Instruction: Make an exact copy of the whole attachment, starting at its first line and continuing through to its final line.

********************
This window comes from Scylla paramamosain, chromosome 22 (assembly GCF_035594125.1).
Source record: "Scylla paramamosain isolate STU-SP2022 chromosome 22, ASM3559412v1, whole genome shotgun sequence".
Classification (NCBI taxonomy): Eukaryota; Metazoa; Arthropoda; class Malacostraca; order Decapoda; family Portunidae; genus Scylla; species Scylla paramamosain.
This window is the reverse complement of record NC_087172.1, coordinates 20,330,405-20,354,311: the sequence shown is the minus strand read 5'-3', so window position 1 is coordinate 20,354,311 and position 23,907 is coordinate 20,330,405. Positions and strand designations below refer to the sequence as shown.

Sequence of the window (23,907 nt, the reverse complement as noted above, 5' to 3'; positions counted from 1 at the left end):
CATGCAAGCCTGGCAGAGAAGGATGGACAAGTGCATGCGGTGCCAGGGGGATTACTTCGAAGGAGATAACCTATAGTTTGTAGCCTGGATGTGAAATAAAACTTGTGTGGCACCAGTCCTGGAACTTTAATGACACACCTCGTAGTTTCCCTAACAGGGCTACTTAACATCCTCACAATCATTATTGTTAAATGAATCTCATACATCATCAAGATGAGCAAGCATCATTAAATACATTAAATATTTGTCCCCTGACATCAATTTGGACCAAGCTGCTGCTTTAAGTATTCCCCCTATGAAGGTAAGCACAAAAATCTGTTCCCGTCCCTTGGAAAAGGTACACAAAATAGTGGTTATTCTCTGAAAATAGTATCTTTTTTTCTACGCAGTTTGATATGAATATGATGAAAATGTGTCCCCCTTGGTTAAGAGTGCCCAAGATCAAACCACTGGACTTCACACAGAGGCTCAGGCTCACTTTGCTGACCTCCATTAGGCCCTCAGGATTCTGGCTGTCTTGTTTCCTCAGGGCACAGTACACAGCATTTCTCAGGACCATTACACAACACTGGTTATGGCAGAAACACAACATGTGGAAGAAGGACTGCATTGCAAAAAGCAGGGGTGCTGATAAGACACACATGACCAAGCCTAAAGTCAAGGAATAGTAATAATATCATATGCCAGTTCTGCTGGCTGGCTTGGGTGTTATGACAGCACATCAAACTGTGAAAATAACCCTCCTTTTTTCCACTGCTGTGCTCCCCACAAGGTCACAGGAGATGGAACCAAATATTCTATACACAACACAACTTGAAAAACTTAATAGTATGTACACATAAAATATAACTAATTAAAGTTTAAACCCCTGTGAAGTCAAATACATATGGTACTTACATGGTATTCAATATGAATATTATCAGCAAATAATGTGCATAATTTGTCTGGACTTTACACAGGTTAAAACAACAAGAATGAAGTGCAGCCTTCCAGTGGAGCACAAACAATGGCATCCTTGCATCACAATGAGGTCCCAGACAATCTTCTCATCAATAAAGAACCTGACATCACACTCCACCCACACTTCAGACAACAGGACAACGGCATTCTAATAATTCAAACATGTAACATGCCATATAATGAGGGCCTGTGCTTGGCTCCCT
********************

This window comes from Scylla paramamosain, chromosome 22 (assembly GCF_035594125.1).
Source record: "Scylla paramamosain isolate STU-SP2022 chromosome 22, ASM3559412v1, whole genome shotgun sequence".
Classification (NCBI taxonomy): Eukaryota; Metazoa; Arthropoda; class Malacostraca; order Decapoda; family Portunidae; genus Scylla; species Scylla paramamosain.
This window is the reverse complement of record NC_087172.1, coordinates 20,330,405-20,354,311: the sequence shown is the minus strand read 5'-3', so window position 1 is coordinate 20,354,311 and position 23,907 is coordinate 20,330,405. Positions and strand designations below refer to the sequence as shown.

Sequence of the window (23,907 nt, the reverse complement as noted above, 5' to 3'; positions counted from 1 at the left end):
CATGCAAGCCTGGCAGAGAAGGATGGACAAGTGCATGCGGTGCCAGGGGGATTACTTCGAAGGAGATAACCTATAGTTTGTAGCCTGGATGTGAAATAAAACTTGTGTGGCACCAGTCCTGGAACTTTAATGACACACCTCGTAGTTTCCCTAACAGGGCTACTTAACATCCTCACAATCATTATTGTTAAATGAATCTCATACATCATCAAGATGAGCAAGCATCATTAAATACATTAAATATTTGTCCCCTGACATCAATTTGGACCAAGCTGCTGCTTTAAGTATTCCCCCTATGAAGGTAAGCACAAAAATCTGTTCCCGTCCCTTGGAAAAGGTACACAAAATAGTGGTTATTCTCTGAAAATAGTATCTTTTTTTCTACGCAGTTTGATATGAATATGATGAAAATGTGTCCCCCTTGGTTAAGAGTGCCCAAGATCAAACCACTGGACTTCACACAGAGGCTCAGGCTCACTTTGCTGACCTCCATTAGGCCCTCAGGATTCTGGCTGTCTTGTTTCCTCAGGGCACAGTACACAGCATTTCTCAGGACCATTACACAACACTGGTTATGGCAGAAACACAACATGTGGAAGAAGGACTGCATTGCAAAAAGCAGGGGTGCTGATAAGACACACATGACCAAGCCTAAAGTCAAGGAATAGTAATAATATCATATGCCAGTTCTGCTGGCTGGCTTGGGTGTTATGACAGCACATCAAACTGTGAAAATAACCCTCCTTTTTTCCACTGCTGTGCTCCCCACAAGGTCACAGGAGATGGAACCAAATATTCTATACACAACACAACTTGAAAAACTTAATAGTATGTACACATAAAATATAACTAATTAAAGTTTAAACCCCTGTGAAGTCAAATACATATGGTACTTACATGGTATTCAATATGAATATTATCAGCAAATAATGTGCATAATTTGTCTGGACTTTACACAGGTTAAAACAACAAGAATGAAGTGCAGCCTTCCAGTGGAGCACAAACAATGGCATCCTTGCATCACAATGAGGTCCCAGACAATCTTCTCATCAATAAAGAACCTGACATCACACTCCACCCACACTTCAGACAACAGGACAACGGCATTCTAATAATTCAAACATGTAACATGCCATATAATGAGGGCCTGTGCTTGGCTCCCT